Adidas vs. Nike: The Real World Cup Battle

As the world convened on the country of Brazil to passionately watch thirty-two countries compete for immortality on the FIFA World Cup stage, another epic battle unfolded between the sportswear giants, Nike and Adidas.

Much of how consumers interact with businesses is based on perception and taste, which is why so many resources are devoted to marketing and advertising.  Through sponsoring the countries’ football teams and famous players and countless commercials and marketing ploys, the two brands geared up for a month long sporting festival that was sure to entice the consumers and bring in large chunks of revenue.  Let’s take a look and see which industry leader came away with the upper hand.

Adidas

Overall, you probably saw the Adidas logo more prevalent in the World Cup competition because of the official partnership the company has with FIFA.  At around $70 million per four year cycle, Adidas has the rights to manufacture and sell the World Cup Brazuca game balls as well as the referee kit.   Such a deal aligns Adidas with the FIFA logo on pretty much any advertisement, as we saw on ESPN’s virtual scoreboard.  Needless to say, this deal, for any sportswear brand, is extremely lucrative since the brand was quite visible.  Expenditures for the German company did not stop there, though.  According to reports, Adidas spent $2.3 billion in advertising and marketing for the World Cup.  High numbers, yes, but the ratio between the marketing budget and revenues in 2014 has held steady with the ratio during 2010’s World Cup in South Africa (10.1% and 10.7% respectively).  The target revenue with this year’s World Cup was $21.2 billion.

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Another indicator of Adidas’ exposure at the World Cup was their share price throughout the entire tournament.  Starting on June 12th, Adidas was selling at $52.99 per share and ended the tournament at $50.22 per share.  Initially, I had thought both corporations would see increased stock prices during the tournament, seeing as they would have extreme visibility and favorable marketing, but this $2.77 decline may actually be completely unrelated to the Cup.  Just yesterday, Adidas agreed to a ten year, $1.3 billion kit deal with English football club, Manchester United.  Despite the fact that this deal severs the thirteen year partnership Nike had with the football club, concerns were raised (and consequently stock prices lowered) due to the staggering price of such a deal.  Thus, it is not certain whether the World Cup had a positive affect on Adidas’ share prices.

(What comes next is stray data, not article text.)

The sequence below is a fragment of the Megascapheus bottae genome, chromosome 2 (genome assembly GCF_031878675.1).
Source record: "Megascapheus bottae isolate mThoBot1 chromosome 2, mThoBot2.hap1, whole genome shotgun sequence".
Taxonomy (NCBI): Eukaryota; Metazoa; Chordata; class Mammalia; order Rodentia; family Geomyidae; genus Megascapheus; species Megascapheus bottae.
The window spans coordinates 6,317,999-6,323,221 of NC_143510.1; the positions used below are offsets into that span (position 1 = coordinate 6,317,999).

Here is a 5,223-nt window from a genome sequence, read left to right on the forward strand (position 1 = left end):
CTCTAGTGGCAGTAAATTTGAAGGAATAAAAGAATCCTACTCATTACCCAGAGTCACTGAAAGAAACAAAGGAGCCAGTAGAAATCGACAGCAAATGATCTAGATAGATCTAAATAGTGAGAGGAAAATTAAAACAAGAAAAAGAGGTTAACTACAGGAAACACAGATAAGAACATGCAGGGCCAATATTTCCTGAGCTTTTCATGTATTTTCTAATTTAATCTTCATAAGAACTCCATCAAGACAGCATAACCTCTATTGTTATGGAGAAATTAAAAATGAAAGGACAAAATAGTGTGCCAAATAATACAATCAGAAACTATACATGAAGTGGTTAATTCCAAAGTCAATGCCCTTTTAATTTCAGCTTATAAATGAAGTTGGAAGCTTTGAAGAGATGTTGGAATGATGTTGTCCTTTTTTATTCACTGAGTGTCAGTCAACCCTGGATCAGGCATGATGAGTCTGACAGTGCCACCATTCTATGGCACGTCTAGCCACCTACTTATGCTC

Lastly, and maybe foremost, Adidas’ triumph at the World Cup could’ve been cemented on the final day.  Out of the thirty-two teams, Adidas sponsored nine with two of those nine making it to the World Cup Final (Brazil and Argentina).  Furthermore, out of the 166 World Cup goals, 78 were scored with Adidas soccer cleats, which belonged to some of the tournament’s top performers including Lionel Messi (Golden Ball winner), James Rodriguez (Golden Boot winner), Thomas Mueller and Andre Schuerrle of Germany.

Nike

Although Nike did not have the official FIFA World Cup sponsorship, the Oregon-based company played as big of a role as its counterpart.  As usual, Nike had the most aggressive, yet artistic marketing campaign for the event.  You probably noticed their ‘Risk Everything’ campaign, which featured the cartoon versions of Brazil’s Neymar Jr., USA’s Tim Howard and Portugal’s Cristiano Ronaldo–all Nike sponsored athletes.  Prior to the World Cup, Nike introduced their first ever football-only store in Rio de Janeiro which boasted Brazil’s World Cup kits and the boots Nike athletes would wear during the games.  With such an extensive advertising scheme, its no wonder the company’s marketing expenses jumped 36% to $876 million in the quarter to end May.